Yes. Using our current library of two-finger zinc finger modules, we believe we can produce a working ZFN for about every 50 bp on average, making genome wide coverage feasible. We plan to continue updating our library of zinc finger modules to increase the genomic coverage.

Should I expect off-target effects from my ZFN?

The ZFN reagents that we provide are unlikely to cause significant offtarget effects. Our proprietary algorithm for candidate ZFN design only targets unique genome sites. This, as well as the use of specially engineered obligate heterodimer FokI cleavage domains (Miller et al. Nature Biotechnology July 25, 2007), helps guard against off-target effects for the ZFN you receive.

My cell line is very hard to transfect. Can I still use ZFNs?

Efficiency of delivery is very important. We have had great success with viral delivery of ZFNs, including AdV, AAV and lentivirus. If you have a viral delivery system available, we can give guidance on how to apply it to the use of ZFNs.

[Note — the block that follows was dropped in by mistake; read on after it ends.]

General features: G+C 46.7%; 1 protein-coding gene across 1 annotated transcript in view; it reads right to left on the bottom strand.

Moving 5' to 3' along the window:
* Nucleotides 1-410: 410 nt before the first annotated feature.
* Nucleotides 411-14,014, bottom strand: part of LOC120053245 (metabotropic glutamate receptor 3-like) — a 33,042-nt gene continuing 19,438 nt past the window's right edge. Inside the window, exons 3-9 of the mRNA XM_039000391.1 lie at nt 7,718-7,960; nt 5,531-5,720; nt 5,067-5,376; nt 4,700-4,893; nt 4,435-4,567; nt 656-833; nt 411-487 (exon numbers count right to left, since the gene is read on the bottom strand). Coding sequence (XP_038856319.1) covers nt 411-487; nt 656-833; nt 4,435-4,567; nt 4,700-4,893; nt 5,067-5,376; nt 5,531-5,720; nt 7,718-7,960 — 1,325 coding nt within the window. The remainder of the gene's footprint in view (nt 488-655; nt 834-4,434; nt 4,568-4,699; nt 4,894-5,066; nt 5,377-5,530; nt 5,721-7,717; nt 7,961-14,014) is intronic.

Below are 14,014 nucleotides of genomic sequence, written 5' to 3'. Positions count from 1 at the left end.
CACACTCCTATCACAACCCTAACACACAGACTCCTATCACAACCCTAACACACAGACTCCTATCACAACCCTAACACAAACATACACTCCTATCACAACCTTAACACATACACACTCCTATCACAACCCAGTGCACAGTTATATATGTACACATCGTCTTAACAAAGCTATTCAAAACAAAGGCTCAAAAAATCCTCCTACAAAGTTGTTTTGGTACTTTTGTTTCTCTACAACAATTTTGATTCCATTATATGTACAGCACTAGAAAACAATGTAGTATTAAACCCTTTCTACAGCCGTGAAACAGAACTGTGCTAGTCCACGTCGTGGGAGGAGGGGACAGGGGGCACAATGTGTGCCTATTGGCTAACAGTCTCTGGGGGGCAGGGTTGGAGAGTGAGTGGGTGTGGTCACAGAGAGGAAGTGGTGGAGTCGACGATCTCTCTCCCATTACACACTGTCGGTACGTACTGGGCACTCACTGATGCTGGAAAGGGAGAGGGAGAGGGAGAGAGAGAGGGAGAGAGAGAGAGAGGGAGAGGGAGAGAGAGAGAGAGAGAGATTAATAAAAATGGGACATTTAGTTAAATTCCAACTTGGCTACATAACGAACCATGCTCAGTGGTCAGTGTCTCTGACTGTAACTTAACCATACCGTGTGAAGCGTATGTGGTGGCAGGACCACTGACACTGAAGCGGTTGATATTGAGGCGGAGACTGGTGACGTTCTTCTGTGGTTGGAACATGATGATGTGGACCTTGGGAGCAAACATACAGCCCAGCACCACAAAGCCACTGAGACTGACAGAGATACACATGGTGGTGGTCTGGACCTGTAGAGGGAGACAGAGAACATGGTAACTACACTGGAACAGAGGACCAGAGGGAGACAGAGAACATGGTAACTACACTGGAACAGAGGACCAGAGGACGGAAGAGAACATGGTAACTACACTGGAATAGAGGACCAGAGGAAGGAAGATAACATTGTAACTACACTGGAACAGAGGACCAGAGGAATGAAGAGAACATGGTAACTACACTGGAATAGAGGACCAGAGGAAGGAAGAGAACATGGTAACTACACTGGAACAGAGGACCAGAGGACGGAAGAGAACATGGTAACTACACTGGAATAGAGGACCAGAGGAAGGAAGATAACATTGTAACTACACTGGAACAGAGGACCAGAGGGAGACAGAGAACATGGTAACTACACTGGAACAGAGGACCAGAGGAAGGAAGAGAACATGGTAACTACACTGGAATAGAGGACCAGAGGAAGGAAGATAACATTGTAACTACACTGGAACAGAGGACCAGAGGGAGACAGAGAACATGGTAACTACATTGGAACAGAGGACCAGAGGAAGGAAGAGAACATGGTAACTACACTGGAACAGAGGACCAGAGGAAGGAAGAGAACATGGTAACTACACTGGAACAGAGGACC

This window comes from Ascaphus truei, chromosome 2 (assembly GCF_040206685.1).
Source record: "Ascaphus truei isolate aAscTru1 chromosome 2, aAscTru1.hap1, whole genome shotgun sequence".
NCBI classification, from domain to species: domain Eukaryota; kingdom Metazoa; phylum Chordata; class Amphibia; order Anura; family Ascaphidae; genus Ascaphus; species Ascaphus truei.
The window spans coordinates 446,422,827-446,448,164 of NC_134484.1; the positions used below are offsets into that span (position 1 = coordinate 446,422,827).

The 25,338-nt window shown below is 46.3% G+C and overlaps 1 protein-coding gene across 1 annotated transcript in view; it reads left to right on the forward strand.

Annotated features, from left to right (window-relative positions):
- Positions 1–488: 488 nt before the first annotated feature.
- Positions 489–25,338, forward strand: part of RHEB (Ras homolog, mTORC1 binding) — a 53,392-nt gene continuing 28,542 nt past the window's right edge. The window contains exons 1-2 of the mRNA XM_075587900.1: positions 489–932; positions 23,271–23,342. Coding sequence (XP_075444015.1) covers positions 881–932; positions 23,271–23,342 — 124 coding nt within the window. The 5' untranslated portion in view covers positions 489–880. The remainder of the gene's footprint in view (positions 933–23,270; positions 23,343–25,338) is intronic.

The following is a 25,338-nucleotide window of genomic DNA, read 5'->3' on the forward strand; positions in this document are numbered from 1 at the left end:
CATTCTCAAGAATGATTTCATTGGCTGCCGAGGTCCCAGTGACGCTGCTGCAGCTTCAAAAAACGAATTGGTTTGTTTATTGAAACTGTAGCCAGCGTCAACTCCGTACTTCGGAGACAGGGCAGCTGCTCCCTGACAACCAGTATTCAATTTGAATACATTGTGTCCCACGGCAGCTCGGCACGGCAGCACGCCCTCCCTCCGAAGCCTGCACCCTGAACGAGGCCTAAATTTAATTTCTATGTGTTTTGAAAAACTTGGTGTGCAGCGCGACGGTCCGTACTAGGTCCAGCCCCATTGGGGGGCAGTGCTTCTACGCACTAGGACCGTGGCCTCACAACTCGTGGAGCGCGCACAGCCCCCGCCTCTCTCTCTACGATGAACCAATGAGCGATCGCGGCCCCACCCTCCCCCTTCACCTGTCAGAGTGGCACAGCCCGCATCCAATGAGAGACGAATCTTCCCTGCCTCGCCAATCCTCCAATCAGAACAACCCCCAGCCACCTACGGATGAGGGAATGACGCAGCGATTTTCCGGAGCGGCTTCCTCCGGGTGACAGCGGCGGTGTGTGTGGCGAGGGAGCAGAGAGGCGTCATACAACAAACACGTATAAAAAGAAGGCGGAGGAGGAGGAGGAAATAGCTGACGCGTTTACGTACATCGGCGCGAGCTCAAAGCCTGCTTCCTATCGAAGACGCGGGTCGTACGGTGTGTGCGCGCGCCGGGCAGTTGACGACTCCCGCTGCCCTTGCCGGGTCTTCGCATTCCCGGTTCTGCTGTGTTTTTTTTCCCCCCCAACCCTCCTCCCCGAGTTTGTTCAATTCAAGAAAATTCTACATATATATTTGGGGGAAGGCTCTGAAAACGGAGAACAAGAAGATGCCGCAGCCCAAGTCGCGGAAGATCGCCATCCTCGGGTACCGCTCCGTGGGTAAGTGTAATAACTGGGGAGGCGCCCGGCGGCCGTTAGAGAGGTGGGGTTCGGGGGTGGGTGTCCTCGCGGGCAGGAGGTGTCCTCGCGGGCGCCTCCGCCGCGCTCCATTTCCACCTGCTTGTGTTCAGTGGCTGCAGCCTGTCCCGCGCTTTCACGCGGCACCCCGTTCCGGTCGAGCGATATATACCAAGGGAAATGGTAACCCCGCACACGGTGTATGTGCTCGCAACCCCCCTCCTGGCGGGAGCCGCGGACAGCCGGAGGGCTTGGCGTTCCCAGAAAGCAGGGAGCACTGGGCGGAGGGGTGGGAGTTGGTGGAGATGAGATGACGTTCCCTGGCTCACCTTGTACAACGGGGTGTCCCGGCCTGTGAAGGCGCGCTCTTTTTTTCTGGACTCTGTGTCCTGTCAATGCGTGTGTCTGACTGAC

Do the ZFNs remain in the cells after causing desired mutations?

No. The ZFNs are only expressed transiently but the genetic alteration is permanent. The transient nature of ZFNs also reduces the possibility of off-target effects.

Do I need to use a selection marker for Targeted Gene Integration?

In many cases, the efficiency of targeted gene integration is >1% — even without selection. So, selection markers are often not necessary. However, in certain circumstances, selection might be useful to have, for example, when working with poorly transfectable cells.